How Brexit has affected the recruitment process

Chetal Patel and Ellen Hadman outline the five essential things HR professionals need to consider when dealing with the fallout from Brexit

It’s easy to get lost in news, buzzwords and legalease surrounding Brexit, but it’s vital for organisations to keep its implications front of mind to avoid legal pitfalls.

To cut through the noise, here are the top five actions to take to ensure your organisation stays on top in the post-Brexit era.

  1. Recruitment and application forms

    Check all application forms and online documents are up to date. It’s recommended that application forms or job advertisements don’t require candidates to state their nationality and/or if they have the right to work in the UK. Also avoid asking about their UK immigration status during the initial interview, because if you later reject them and they didn’t have the right to work in the UK, you could face a potential discrimination claim. 

  2. Onboarding process

    Ensure your onboarding process is fit for purpose and transparent. Are your offer letters and contracts of employment watertight? Outline any conditions to which the offer is subject, for example, the right to live and work in the UK. Is there a responsibility on the worker to update you of changes in their circumstances, including, but not limited to, their immigration status or change of address?  

  3. Training of staff

    Train your staff on how to conduct right to work checks correctly and provide them with regular updates. Your processes are only as good as your staff. Right to work checks should be conducted prior to employment commencing. Employers have a duty to prevent illegal working in the UK by carrying out prescribed document checks.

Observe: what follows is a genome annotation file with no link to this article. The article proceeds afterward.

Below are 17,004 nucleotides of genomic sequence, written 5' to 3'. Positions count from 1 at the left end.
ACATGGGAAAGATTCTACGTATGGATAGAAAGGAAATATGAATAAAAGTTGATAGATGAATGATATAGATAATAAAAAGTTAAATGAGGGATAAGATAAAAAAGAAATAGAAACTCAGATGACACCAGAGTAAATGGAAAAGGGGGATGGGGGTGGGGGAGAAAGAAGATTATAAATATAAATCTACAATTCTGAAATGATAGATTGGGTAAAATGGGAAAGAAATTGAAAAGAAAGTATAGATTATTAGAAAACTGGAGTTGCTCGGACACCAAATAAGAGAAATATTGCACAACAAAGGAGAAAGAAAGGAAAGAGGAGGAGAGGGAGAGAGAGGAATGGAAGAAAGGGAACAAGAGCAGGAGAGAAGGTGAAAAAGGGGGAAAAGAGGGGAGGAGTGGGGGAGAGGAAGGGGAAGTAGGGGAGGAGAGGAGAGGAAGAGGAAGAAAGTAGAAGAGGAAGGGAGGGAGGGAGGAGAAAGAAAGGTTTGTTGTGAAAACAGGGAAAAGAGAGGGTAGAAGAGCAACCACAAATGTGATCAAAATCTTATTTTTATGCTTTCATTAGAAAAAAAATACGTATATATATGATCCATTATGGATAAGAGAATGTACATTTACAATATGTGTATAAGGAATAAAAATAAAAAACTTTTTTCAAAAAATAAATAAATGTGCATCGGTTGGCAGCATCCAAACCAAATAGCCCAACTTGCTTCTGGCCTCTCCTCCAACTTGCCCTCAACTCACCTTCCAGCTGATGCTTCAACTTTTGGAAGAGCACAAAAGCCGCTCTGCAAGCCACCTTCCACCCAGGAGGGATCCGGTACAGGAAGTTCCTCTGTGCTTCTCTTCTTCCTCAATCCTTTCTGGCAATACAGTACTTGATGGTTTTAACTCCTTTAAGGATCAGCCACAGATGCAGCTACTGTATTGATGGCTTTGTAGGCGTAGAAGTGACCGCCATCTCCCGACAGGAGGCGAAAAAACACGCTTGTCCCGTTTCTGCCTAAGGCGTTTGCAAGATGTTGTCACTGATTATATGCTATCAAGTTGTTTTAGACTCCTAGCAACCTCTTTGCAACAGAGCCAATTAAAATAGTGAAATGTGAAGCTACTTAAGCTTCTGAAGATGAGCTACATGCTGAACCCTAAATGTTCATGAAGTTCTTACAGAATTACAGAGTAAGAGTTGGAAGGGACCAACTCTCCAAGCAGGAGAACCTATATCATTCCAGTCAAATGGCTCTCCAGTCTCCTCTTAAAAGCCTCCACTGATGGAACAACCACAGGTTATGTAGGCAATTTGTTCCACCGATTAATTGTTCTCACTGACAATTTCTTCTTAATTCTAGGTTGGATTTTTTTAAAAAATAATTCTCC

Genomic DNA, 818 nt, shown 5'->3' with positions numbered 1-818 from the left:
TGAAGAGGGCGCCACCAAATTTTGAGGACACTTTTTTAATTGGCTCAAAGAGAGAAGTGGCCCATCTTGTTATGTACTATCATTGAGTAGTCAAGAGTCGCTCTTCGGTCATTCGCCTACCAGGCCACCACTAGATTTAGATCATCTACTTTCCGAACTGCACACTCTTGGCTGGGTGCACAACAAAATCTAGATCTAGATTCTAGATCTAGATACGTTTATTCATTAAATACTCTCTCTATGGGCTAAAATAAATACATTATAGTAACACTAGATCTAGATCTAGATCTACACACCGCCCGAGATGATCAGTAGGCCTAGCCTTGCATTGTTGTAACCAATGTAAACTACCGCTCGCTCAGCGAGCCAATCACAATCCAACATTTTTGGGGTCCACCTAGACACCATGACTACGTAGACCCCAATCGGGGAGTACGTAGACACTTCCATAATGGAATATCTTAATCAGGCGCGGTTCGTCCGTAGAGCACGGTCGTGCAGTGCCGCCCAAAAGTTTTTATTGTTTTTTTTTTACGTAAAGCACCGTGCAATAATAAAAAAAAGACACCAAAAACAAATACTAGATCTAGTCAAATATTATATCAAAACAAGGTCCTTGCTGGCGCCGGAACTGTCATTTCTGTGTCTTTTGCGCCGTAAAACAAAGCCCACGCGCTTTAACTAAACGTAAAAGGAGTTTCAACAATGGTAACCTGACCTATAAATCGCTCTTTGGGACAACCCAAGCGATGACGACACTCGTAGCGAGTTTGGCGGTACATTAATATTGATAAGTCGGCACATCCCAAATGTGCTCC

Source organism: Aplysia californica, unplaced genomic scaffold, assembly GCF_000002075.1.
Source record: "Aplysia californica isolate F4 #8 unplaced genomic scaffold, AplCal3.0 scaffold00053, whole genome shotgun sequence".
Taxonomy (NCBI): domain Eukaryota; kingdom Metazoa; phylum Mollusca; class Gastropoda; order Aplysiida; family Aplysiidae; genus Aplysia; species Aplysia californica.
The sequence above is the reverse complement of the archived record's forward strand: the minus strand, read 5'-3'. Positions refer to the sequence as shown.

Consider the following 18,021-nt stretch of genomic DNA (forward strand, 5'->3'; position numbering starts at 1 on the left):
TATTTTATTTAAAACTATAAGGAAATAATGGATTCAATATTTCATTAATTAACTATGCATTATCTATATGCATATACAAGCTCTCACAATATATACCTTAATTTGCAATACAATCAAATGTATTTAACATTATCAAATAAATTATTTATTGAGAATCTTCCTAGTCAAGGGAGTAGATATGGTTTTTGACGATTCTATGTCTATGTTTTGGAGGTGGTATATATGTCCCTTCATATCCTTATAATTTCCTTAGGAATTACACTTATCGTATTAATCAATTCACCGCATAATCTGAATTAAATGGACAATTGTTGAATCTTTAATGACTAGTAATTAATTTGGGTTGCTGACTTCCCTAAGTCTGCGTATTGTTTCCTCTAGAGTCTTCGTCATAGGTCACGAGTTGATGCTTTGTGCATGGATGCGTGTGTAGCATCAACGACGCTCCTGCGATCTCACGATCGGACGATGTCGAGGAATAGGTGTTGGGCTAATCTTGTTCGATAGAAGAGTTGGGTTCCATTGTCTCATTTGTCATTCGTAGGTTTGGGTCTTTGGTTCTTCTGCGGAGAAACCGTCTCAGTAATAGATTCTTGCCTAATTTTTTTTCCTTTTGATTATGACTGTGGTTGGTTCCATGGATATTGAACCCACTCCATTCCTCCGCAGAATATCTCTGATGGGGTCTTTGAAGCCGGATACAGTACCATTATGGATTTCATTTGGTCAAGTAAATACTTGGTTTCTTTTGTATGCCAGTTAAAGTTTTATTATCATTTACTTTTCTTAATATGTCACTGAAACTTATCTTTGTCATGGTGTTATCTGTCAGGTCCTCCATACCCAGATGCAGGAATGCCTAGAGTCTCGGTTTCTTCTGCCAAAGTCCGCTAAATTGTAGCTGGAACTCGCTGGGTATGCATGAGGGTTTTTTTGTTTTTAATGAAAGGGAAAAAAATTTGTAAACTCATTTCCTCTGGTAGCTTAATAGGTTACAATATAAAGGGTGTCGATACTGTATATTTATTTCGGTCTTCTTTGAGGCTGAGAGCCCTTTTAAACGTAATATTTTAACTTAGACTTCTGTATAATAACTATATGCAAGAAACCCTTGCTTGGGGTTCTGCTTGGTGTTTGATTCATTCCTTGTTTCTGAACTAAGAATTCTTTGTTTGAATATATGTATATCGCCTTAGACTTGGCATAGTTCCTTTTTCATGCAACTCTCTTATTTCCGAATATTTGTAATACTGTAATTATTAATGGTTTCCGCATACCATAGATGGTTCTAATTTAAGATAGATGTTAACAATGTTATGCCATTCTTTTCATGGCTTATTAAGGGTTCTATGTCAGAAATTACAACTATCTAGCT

There is no mandatory requirement for retrospective right-to-work checks to be conducted on EEA citizens who were employed up to and including 30 June 2021. Additionally, retrospective checks where the Covid-19 adjusted measures were used are no longer necessary. Provided employers conducted the initial right to work checks correctly prior to employment commencing, they will maintain a continuous statutory excuse against liability for a civil penalty, in the event that they are found to have employed an illegal worker.

  4. To sponsor or not

    If you don’t yet have a sponsor licence but anticipate needing to recruit EU employees, consider applying for a sponsor licence. Standard processing time is eight weeks, but this does not include the time taken to prepare an application and gather the necessary documents. 

    The Home Office can conduct a pre-licence compliance visit so it is important to ensure you have the necessary HR systems in place. If your intention is to sponsor an individual and that’s the reason for your sponsor licence application, consider at the outset of the recruitment process what evidence you need to retain in order to meet Home Office requirements. 

  5. Future plans

    What are your future recruitment plans? Will you need to sponsor individuals? Do you know what immigration status permit is required for individuals to work without the need for sponsorship? Are you moving to a hybrid way of working? Will some staff be based at home and/or in the office? These are points that need to be thought about when considering the above issues. If you have regional offices you may need to ensure a consistent approach is taken and all staff are trained in the relevant areas. Written guidance may be helpful to produce. 

Chetal Patel is a partner and Ellen Hadman a paralegal in the immigration department at Bates Wells